Scratched the Chamber Shoulder

Discussion in 'Gunsmithing' started by brianwy77, Sep 20, 2009.

  1. brianwy77

    brianwy77 Member

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    I had a cleaning mishap and scratched my rifles chamber shoulder. Have I ruined my cutom rifle? I had a steel rod break while pushing a jag through.

    I looked into the chamber to check it out and found that I had put a small scratch on the chamber shoulder. It's not to big about the size of a hair.
    but it's visable.

    Can any one tell me what problems might I have caused by doing this.

    Thanks
     
  2. EddieHarren

    EddieHarren Well-Known Member

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    If a round will chamber normally, fire a round and examine the case. It will give you a good idea of how big or deep the scratch is.
     

  3. Boss Hoss

    Boss Hoss Well-Known Member

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    Hope you learned your lesson here as well as everyone who reads this.

    Cleaning a rifle without a bore guide is not smart.

    Just knowing that I damaged a custom rifle of mine by not using a bore guide would make me ill plus my Smith would put me in Stocks and Flog Me Like an Oaf!!
     
  4. MontanaRifleman

    MontanaRifleman Well-Known Member

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    If you just scratched the shoulder, I'm guessing it wont hurt much. If you scratched the throat, that would be a different matter. Only way to know, is to shoot it.

    -MR
     
  5. J E Custom

    J E Custom Well-Known Member

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    Good advice by all.

    There is no danger in shooting it so do so and look at the brass. It may not show any marks
    at all.

    J E CUSTOM
     
    Last edited: Sep 20, 2009
  6. NesikaChad

    NesikaChad Well-Known Member

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    Shoot it.

    A surface inclusion in the cartridge chamber area can generally create two types of headaches.

    One is it marks up the brass and in the most extreme of cases, it could lead to reduced brass life because you now have a stress riser. I'm splitting hairs and being a bit philosophical here as I've never personally seen this happen. Be that as it may I'm fairly certain that if I take a file or scribe and mark a big deep ring on my brass someplace it's liable to split along that mark if I shoot enough.


    Second is it will make extraction either impossible or difficult. this is usually limited to Rings being cut in the chamber during chambering due to poor chip evacuation.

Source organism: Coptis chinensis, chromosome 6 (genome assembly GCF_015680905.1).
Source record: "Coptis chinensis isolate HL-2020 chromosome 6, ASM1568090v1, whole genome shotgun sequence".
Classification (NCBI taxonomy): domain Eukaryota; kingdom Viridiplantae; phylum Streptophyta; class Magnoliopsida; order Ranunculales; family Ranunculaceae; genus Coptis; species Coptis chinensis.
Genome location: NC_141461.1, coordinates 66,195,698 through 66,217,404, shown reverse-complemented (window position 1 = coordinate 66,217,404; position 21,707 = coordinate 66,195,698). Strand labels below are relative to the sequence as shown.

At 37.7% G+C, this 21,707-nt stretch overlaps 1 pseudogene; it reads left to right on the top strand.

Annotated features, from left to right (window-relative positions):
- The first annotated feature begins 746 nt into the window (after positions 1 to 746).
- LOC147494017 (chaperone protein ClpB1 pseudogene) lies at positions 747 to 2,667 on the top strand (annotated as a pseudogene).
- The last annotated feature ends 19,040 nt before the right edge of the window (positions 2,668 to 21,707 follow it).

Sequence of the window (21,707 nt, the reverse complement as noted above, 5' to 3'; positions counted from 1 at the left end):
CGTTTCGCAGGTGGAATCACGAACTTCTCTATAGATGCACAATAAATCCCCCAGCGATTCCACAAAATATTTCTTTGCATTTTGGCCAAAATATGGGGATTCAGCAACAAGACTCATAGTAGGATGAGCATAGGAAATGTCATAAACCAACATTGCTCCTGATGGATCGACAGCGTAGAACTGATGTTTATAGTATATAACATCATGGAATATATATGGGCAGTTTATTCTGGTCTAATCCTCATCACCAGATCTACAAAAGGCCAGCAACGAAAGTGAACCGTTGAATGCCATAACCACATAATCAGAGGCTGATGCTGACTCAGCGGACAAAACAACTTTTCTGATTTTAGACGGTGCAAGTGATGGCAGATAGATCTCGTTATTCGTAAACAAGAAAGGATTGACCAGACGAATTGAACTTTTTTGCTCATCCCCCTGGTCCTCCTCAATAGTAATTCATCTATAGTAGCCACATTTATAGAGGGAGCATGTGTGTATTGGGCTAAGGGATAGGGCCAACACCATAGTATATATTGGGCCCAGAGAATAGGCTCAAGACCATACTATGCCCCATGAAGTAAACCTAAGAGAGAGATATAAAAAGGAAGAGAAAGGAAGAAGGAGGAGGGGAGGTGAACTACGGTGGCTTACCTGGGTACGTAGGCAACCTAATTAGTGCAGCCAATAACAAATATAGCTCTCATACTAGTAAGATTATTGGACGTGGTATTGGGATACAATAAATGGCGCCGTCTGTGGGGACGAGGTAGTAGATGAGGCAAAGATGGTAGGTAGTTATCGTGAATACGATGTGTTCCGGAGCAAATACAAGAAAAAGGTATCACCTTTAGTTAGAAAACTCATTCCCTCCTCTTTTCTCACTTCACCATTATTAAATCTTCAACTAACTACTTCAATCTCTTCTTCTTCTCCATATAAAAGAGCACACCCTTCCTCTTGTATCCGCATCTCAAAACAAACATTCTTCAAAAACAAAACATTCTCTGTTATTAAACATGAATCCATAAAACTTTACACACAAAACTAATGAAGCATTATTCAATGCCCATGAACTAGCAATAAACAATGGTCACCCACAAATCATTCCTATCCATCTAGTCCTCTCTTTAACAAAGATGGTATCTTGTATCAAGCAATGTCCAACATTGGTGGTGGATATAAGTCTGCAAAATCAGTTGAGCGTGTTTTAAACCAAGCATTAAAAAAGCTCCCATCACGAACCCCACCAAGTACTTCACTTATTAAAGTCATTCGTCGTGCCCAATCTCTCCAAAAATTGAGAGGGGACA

In your case from what your describing I'm inclined to believe that the gun will be just fine if the "woops" is limited to a little nick in the shoulder. If it really bothers you, slather some 320 or 400 grit lapping compound onto a fire formed case and lap any raised nicks/dings/burrs out of the shoulder. Solder a rod into the primer pocket so that you have something to wrestle the case with.

    Then wash the snot out of that gun afterwards and USE A BORE GUIDE ALWAYS from now on!!! Can't stress that enough.

    More gun barrels are ruined by haphazard/too frequent cleaning sessions than by shooting. I don't clean gun barrels until I see a reduction in performance and it is just for this reason. Every time you stick something in your barrel you run the risk of damaging something. You CAN leave a bore fouled. The ol cardinal rule of a dirty gun is taboo stems from the days of corrosive priming compounds. Those haven't been used for over 60 years.

    Good luck,

    Chad

    Chad Dixon
    LongRifles, Inc.
     
  7. iSnipe

    iSnipe Well-Known Member

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    How do you guys know he wasn't using a bore guide to begin with?

    Doesn't a bore guide just keep the rod centered on the back side where the bolt goes in?

    How could a bore guide have helped to prevent this?

    Thanks,

    iSnipe
     
  8. EddieHarren

    EddieHarren Well-Known Member

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    On a properly made bore guide, the "nose" of the guide goes well into the chamber. The chances of having a broken rod hit the shoulder of the chamber are slim. I'll qulify that by saying on a short cartridge. If the cartridge is long, as in a 300 RUM or similar, it could easily happen. My advice, on cleaning procedure, varies greatly from another member's but I would suggest smaller jags or smaller patches.
     
  9. Boss Hoss

    Boss Hoss Well-Known Member

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    Using a Lucas Bore Guide the chances are 0%, period, end of discussion... They will also prevent any of the cleaning materials from entering the chamber area, which means nothing flows back into the magazine area for example.

    A good Bore Guide is the 1st step to cleaning a bolt action or any rifle that can be accessed with straight access into the chamber area. This is firearm maintenance 101 gentlemen.
     
  10. iSnipe

    iSnipe Well-Known Member

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    Oh, ok, makes sense now.

    Thanks,

    iSnipe